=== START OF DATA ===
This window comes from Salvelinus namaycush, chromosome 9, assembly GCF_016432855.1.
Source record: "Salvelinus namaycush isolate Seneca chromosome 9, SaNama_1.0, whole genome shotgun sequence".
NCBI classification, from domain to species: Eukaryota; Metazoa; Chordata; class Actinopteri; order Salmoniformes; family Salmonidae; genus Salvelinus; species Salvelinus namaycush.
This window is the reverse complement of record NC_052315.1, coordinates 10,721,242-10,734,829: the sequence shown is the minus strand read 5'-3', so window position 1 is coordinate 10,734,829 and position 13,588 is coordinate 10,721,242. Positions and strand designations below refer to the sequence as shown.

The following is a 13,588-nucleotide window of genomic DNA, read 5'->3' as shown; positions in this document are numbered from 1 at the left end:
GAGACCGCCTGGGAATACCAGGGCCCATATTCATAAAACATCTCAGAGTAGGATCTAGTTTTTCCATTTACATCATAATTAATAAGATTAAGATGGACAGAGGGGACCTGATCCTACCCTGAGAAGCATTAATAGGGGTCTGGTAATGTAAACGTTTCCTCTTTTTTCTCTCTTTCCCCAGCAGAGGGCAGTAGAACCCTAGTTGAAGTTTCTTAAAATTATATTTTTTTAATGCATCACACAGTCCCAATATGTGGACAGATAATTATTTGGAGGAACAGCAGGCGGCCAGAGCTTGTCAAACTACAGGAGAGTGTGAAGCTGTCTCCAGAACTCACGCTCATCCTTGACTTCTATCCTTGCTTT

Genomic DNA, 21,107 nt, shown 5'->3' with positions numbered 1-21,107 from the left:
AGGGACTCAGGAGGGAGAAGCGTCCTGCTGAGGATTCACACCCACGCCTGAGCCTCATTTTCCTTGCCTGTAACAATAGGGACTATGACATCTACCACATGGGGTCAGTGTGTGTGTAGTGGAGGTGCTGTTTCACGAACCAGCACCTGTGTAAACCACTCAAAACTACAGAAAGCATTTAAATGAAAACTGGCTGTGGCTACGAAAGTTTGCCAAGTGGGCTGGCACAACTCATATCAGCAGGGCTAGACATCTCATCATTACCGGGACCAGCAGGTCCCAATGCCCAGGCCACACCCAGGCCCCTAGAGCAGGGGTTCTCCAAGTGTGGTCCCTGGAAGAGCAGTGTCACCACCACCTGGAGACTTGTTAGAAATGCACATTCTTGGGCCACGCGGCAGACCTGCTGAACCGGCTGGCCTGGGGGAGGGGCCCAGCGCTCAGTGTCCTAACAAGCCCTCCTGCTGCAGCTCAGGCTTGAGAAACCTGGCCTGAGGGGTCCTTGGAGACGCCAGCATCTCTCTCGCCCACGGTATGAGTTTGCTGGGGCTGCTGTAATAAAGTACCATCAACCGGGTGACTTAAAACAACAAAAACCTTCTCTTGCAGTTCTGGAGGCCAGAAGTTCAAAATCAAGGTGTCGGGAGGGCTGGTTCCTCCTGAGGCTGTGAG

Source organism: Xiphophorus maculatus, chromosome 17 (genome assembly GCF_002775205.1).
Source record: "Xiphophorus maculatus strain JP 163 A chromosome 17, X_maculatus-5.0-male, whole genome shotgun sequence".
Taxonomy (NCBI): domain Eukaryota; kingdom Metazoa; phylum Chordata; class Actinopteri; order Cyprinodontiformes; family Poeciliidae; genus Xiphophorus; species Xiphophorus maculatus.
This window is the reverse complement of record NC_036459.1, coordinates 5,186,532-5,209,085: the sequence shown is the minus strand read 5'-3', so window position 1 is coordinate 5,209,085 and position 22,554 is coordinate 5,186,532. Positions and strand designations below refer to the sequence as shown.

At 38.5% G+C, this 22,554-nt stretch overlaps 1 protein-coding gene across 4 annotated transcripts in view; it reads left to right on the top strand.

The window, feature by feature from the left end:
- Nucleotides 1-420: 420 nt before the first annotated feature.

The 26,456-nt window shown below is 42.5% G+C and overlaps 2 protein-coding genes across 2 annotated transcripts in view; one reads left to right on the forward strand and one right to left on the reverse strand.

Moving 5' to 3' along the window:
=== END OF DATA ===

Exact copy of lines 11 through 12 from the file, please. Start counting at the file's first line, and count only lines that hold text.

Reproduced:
Taxonomy (NCBI): domain Eukaryota; kingdom Metazoa; phylum Chordata; class Actinopteri; order Cyprinodontiformes; family Poeciliidae; genus Xiphophorus; species Xiphophorus maculatus.
This window is the reverse complement of record NC_036459.1, coordinates 5,186,532-5,209,085: the sequence shown is the minus strand read 5'-3', so window position 1 is coordinate 5,209,085 and position 22,554 is coordinate 5,186,532. Positions and strand designations below refer to the sequence as shown.